A Peek at the Creative Space of Uma Krishnaswami

Today we step inside the writing space of Uma Krishnaswami. Uma is the author of Out of the Way, Out of the Way (illustrated by Uma Krishnaswamy–same name, different person); Remembering Grandpa (illustrated by Layne Johnson); The Happiest Tree: A Yoga Story (illustrated by Ruth Jeyaveeran); and many other titles. Her latest novel, The Grand Plan to Fix Everything, was published this month and has received starred reviews from both Kirkus and Publishers Weekly. Here’s a bit about The Grand Plan:

Eleven-year-old Dini loves movies–watching them, reading about them, trying to write her own–especially Bollywood movies. But when her mother tells her some big news, it does not at all jive with the script of her life she has in mind. Her family is moving to India . . . and, not even to Bombay, which is the center of the Bollywood universe and home to Dini’s all-time most favorite star, Dolly. No, Dini is moving to a teeny, tiny village she can’t even find on a map. Swapnagiri. But Swapnagiri is full of surprises like mischievous monkeys and a girl who chirps like a bird—and the biggest surprise of all: Dolly.

So now, Dini is hard at work on a new life’s script, the script in which she gets to meet the amazing Dolly Singh. But, life is often more unpredictable than the movies and when Dini starts plotting her story things get a little out of control.

Uma also teaches for the Vermont College of Fine Arts MFA program in Writing for Children and Young Adults. To learn more about her visit her website and follow her blog.

Describe your workspace.

My office is a large room that is quite central to the house, with the walls lined with books. It often turns into a cluttered space, as I’m constantly battling piles of books that mysteriously pop up around me. But I know where everything is and it’s a comfortable space for me.

I have another workspace, however. It’s a place I go to when I need it for reasons of both practicality and solace. I’m referring to the landscaped grounds of my local public library. Here’s a video that will show you what I mean.

Describe a typical workday.

There isn’t one, although I begin every day with a cup of tea. While the kettle boils I do a qigong set, a Chinese therapeutic exercise set I learned in my tai chi class. Three of the four cats usually sit and watch me. Only this one set draws their attention in this way, and I have no idea why. The rest of the day–that depends on whether I’m writing or revising or teaching.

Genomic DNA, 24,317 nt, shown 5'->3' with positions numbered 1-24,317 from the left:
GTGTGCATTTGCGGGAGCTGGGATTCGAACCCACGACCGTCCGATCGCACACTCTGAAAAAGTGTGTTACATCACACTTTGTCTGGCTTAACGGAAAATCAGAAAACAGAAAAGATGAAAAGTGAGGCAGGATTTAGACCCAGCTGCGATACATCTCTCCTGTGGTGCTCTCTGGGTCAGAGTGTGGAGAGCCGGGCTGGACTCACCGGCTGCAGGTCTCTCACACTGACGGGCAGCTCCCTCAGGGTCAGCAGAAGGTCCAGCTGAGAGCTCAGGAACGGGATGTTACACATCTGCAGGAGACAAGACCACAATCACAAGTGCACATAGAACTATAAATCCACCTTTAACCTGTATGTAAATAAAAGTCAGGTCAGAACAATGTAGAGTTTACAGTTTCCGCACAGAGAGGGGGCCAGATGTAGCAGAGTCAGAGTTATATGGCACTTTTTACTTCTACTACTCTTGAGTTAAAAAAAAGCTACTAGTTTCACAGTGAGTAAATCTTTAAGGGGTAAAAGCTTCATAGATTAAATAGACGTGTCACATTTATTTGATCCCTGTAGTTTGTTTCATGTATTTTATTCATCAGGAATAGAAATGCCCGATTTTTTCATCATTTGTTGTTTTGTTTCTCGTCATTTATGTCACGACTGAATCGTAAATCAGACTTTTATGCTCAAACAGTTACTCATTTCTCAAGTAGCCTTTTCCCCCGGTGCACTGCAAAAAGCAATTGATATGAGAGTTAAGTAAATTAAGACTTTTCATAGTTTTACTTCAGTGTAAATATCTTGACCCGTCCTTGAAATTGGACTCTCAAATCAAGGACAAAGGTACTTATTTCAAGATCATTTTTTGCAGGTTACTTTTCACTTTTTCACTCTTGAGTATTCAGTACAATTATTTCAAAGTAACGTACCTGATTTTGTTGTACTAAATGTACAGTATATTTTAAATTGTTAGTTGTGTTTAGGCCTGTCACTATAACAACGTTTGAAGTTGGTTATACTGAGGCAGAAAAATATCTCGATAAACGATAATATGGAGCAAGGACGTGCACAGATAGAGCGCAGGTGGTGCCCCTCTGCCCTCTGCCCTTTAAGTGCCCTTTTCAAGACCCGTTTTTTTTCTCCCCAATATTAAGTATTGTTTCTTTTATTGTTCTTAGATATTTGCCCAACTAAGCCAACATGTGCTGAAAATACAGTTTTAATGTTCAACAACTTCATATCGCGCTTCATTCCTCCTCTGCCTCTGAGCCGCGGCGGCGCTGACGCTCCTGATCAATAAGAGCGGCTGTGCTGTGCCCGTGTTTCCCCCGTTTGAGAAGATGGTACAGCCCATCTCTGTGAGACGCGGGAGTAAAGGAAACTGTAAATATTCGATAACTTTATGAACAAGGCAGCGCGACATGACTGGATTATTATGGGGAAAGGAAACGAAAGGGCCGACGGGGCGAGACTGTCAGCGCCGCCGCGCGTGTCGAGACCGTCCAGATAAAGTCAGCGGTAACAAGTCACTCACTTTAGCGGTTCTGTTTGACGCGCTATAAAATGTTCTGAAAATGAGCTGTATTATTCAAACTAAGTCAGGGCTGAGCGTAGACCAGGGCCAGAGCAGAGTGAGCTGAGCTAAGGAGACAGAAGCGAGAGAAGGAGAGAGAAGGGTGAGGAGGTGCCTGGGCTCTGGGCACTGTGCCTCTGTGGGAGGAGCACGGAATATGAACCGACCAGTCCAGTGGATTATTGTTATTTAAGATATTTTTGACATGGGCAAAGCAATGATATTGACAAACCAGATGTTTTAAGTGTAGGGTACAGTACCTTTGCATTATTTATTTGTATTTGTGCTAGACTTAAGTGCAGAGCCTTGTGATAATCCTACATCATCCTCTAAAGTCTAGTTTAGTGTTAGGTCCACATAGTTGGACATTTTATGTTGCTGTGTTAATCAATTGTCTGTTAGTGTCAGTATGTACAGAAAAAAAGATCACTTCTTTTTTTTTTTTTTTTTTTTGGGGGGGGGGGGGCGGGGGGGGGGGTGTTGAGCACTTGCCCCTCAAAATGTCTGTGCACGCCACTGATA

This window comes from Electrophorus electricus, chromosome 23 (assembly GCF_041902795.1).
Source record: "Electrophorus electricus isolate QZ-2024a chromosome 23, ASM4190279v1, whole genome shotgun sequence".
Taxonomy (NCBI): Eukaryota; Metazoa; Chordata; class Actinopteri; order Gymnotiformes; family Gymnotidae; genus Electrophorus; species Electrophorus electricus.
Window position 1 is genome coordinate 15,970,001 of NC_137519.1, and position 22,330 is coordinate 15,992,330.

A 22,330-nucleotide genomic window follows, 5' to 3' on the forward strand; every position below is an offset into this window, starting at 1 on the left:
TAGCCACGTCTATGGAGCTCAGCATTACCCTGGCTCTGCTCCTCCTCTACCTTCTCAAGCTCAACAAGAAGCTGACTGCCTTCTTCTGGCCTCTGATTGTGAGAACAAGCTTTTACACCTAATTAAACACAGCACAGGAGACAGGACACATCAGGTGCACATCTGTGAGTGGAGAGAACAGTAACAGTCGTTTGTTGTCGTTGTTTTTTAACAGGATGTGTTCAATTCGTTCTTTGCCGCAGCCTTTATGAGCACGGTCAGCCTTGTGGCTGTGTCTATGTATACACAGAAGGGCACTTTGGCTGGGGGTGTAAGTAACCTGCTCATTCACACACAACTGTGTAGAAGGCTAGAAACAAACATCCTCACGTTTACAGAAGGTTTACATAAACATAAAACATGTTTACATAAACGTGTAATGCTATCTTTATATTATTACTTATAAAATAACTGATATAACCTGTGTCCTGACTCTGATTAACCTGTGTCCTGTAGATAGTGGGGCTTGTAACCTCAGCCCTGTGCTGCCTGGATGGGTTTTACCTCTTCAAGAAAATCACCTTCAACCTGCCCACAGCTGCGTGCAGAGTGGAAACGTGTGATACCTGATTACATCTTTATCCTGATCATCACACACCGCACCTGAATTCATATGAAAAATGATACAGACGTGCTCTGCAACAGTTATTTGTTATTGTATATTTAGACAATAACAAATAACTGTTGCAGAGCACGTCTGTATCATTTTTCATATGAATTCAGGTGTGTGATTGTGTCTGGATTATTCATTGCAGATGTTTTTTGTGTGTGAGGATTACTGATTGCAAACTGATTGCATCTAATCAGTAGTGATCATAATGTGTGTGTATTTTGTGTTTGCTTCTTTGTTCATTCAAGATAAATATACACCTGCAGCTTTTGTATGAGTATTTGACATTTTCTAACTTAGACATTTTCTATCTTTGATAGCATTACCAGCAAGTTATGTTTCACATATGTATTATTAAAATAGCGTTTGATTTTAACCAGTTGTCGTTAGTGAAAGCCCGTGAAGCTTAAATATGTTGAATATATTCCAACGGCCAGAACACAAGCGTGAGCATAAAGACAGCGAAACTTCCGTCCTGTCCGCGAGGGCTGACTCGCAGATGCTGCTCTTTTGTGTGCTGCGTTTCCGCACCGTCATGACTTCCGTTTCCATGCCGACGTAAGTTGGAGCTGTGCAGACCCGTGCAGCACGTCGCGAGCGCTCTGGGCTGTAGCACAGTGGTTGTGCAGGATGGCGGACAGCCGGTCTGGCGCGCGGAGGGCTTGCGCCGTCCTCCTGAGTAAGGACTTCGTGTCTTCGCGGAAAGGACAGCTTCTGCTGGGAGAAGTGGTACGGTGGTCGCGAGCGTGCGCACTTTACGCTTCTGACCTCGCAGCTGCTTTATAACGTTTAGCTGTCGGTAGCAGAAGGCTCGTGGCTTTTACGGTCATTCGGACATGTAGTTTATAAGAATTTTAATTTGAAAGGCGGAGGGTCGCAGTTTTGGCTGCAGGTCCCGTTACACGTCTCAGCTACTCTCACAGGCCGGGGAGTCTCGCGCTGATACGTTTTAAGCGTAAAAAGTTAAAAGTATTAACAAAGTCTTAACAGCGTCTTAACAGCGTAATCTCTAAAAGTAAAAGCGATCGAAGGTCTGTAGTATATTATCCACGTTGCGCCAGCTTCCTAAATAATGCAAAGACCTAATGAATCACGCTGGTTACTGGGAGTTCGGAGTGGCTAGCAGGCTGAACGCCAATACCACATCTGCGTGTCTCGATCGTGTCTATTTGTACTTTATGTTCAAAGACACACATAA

Yoda the cat.

On writing days I potter in the morning and write in the afternoon. This pottering phase (going out for a walk, or cleaning up or washing dishes, whatever) is crucial. When I get stuck writing, I stop and read. When I’m in draft mode I shut my e-mail down so it doesn’t get in the way, or I’d never get anything written. 

On revising days, I wake up earlier than usual and hit the computer for a couple of mulling hours, reading what I have and thinking about it. I may go for a walk after that. Then I start digging into the work and throwing large chunks away, rewriting to fill the spaces. I’m usually exhausted by 5 or so and not much good for anything the rest of the day. Revision is the most exciting part for me, but it also exhausts me the most and I can really lose track of the real world while I’m in that zone. We have one of those exercise gliders. I moved it to my office and I’ve set up so that I can walk on it and type at the same time. When I get stiff from sitting at my desk I can just move my laptop over to the table near the glider, and keep on going.
Then there are the teaching days. I teach in the Vermont College of Fine Arts low-residency MFA program in Writing for Children and Young Adults. On about ten days of each month, I begin by clearing my desk of my own work so I can focus only on my students’ stories. I start working at 9 am, stop for lunch, and start again, with a few e-mail checks as needed in between. 
List three of your most favorite things in your workspace and why they are meaningful.
1. I have a small figure of Saraswati, the Hindu goddess of learning, on my desk. She was a bit wobbly and kept falling over until we mounted her on one of those squashed pennies you can get at gift shops. Now she’s stable, and can keep an eye on me to make sure I don’t slack off.